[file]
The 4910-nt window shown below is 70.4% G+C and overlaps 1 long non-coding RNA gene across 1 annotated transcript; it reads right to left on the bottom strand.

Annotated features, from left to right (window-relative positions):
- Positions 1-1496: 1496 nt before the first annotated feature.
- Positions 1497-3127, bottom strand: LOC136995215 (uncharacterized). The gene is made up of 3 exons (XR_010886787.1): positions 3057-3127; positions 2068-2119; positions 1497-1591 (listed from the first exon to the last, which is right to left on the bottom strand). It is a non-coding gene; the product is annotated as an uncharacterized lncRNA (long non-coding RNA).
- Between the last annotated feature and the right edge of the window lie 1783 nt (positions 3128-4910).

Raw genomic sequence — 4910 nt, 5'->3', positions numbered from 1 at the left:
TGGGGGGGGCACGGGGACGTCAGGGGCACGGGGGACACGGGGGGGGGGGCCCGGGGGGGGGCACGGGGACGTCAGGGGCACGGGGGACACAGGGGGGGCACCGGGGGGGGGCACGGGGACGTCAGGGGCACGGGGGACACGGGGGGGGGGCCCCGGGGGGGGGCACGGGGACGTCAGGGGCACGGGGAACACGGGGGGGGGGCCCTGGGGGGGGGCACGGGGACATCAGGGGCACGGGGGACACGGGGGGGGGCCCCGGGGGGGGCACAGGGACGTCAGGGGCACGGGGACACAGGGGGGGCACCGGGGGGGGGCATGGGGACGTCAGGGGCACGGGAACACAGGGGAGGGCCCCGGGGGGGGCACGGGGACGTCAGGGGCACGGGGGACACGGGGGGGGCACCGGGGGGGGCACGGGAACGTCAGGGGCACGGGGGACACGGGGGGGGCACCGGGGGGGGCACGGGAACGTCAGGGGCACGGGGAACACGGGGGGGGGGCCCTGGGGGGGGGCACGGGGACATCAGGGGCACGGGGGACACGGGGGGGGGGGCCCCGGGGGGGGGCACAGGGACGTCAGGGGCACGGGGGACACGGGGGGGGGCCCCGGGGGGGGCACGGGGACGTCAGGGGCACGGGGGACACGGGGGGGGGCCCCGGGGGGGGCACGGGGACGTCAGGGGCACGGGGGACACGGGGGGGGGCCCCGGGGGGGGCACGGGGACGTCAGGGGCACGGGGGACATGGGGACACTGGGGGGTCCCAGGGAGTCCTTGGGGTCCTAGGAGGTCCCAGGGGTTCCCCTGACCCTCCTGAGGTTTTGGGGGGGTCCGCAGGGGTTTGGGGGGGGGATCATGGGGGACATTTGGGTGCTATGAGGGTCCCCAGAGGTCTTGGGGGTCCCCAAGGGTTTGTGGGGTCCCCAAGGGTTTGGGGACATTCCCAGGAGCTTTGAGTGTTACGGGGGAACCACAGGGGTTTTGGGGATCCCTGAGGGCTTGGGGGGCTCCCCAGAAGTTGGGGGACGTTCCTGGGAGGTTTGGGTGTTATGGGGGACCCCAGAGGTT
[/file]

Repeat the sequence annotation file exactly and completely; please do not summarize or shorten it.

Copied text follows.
The 4910-nt window shown below is 70.4% G+C and overlaps 1 long non-coding RNA gene across 1 annotated transcript; it reads right to left on the bottom strand.

Annotated features, from left to right (window-relative positions):
- Positions 1-1496: 1496 nt before the first annotated feature.
- Positions 1497-3127, bottom strand: LOC136995215 (uncharacterized). The gene is made up of 3 exons (XR_010886787.1): positions 3057-3127; positions 2068-2119; positions 1497-1591 (listed from the first exon to the last, which is right to left on the bottom strand). It is a non-coding gene; the product is annotated as an uncharacterized lncRNA (long non-coding RNA).
- Between the last annotated feature and the right edge of the window lie 1783 nt (positions 3128-4910).

Raw genomic sequence — 4910 nt, 5'->3', positions numbered from 1 at the left:
TGGGGGGGGCACGGGGACGTCAGGGGCACGGGGGACACGGGGGGGGGGGCCCGGGGGGGGGCACGGGGACGTCAGGGGCACGGGGGACACAGGGGGGGCACCGGGGGGGGGCACGGGGACGTCAGGGGCACGGGGGACACGGGGGGGGGGCCCCGGGGGGGGGCACGGGGACGTCAGGGGCACGGGGAACACGGGGGGGGGGCCCTGGGGGGGGGCACGGGGACATCAGGGGCACGGGGGACACGGGGGGGGGCCCCGGGGGGGGCACAGGGACGTCAGGGGCACGGGGACACAGGGGGGGCACCGGGGGGGGGCATGGGGACGTCAGGGGCACGGGAACACAGGGGAGGGCCCCGGGGGGGGCACGGGGACGTCAGGGGCACGGGGGACACGGGGGGGGCACCGGGGGGGGCACGGGAACGTCAGGGGCACGGGGGACACGGGGGGGGCACCGGGGGGGGCACGGGAACGTCAGGGGCACGGGGAACACGGGGGGGGGGCCCTGGGGGGGGGCACGGGGACATCAGGGGCACGGGGGACACGGGGGGGGGGGCCCCGGGGGGGGGCACAGGGACGTCAGGGGCACGGGGGACACGGGGGGGGGCCCCGGGGGGGGCACGGGGACGTCAGGGGCACGGGGGACACGGGGGGGGGCCCCGGGGGGGGCACGGGGACGTCAGGGGCACGGGGGACACGGGGGGGGGCCCCGGGGGGGGCACGGGGACGTCAGGGGCACGGGGGACATGGGGACACTGGGGGGTCCCAGGGAGTCCTTGGGGTCCTAGGAGGTCCCAGGGGTTCCCCTGACCCTCCTGAGGTTTTGGGGGGGTCCGCAGGGGTTTGGGGGGGGGATCATGGGGGACATTTGGGTGCTATGAGGGTCCCCAGAGGTCTTGGGGGTCCCCAAGGGTTTGTGGGGTCCCCAAGGGTTTGGGGACATTCCCAGGAGCTTTGAGTGTTACGGGGGAACCACAGGGGTTTTGGGGATCCCTGAGGGCTTGGGGGGCTCCCCAGAAGTTGGGGGACGTTCCTGGGAGGTTTGGGTGTTATGGGGGACCCCAGAGGTT